Water Resource Management Strategies

Sailfin mollies and juvenile tilapia swim in a drainage ditch that flows into the Salton Sea in Imperial County, California. ©DWR/2017

The California Water Plan provides a broad set of resource management strategies (RMSs) that can help local agencies and governments manage their water and related resources. The RMSs can be a technique, program, or policy that can be used to meet water-related management needs of a region and the state as a whole. The 30-plus RMSs provide a comprehensive suite of tools that can be used to achieve a variety of intended outcomes by utilizing a diverse mix of strategies.

Resource Management Strategies

The RMSs can be considered as tools in a toolkit. Just as the mix of tools in any given kit depend on the job to be accomplished, the combination of strategies will vary from region to region, depending on climate, projected growth, existing water system, environmental and social conditions, and regional goals. At the local level, it's important the proposed strategies complement the operation of existing water systems. Some strategies may have little value in certain regions. Other strategies may have little value in particular conditions. For example, precipitation enhancement may not be effective during drought.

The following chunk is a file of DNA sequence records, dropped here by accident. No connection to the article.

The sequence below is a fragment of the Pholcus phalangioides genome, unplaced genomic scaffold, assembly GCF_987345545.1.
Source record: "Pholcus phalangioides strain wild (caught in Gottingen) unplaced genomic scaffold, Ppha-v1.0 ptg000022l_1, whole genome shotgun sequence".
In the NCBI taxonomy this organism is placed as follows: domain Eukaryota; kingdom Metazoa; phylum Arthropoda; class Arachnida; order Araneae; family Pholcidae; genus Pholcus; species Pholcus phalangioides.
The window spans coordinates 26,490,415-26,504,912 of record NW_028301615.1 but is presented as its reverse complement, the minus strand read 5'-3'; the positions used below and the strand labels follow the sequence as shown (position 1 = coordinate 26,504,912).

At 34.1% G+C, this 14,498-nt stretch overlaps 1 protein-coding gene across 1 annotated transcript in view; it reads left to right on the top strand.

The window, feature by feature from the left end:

While most of the RMSs have multiple potential benefits, each area of California needs to select the right mix of strategies to achieve their intended outcomes. Actual RMS benefits depend on how the strategies are implemented. It's important to note that the water supply benefits of the RMSs are not additive. Although presented individually, the RMSs are alternatives that can complement each other or compete for limited system capacity, funding, water supplies, or other components necessary for implementation. Assumptions, methods, data, and local conditions vary per strategy. For this reason, the estimated benefits and costs should not be used to prioritize actions, policies, or proportion of State investment.

Management Objectives

The RMSs are grouped into 8 different management objectives. For example, if you are looking for a way to improve water quality, look under the Improve Water Quality management objective.

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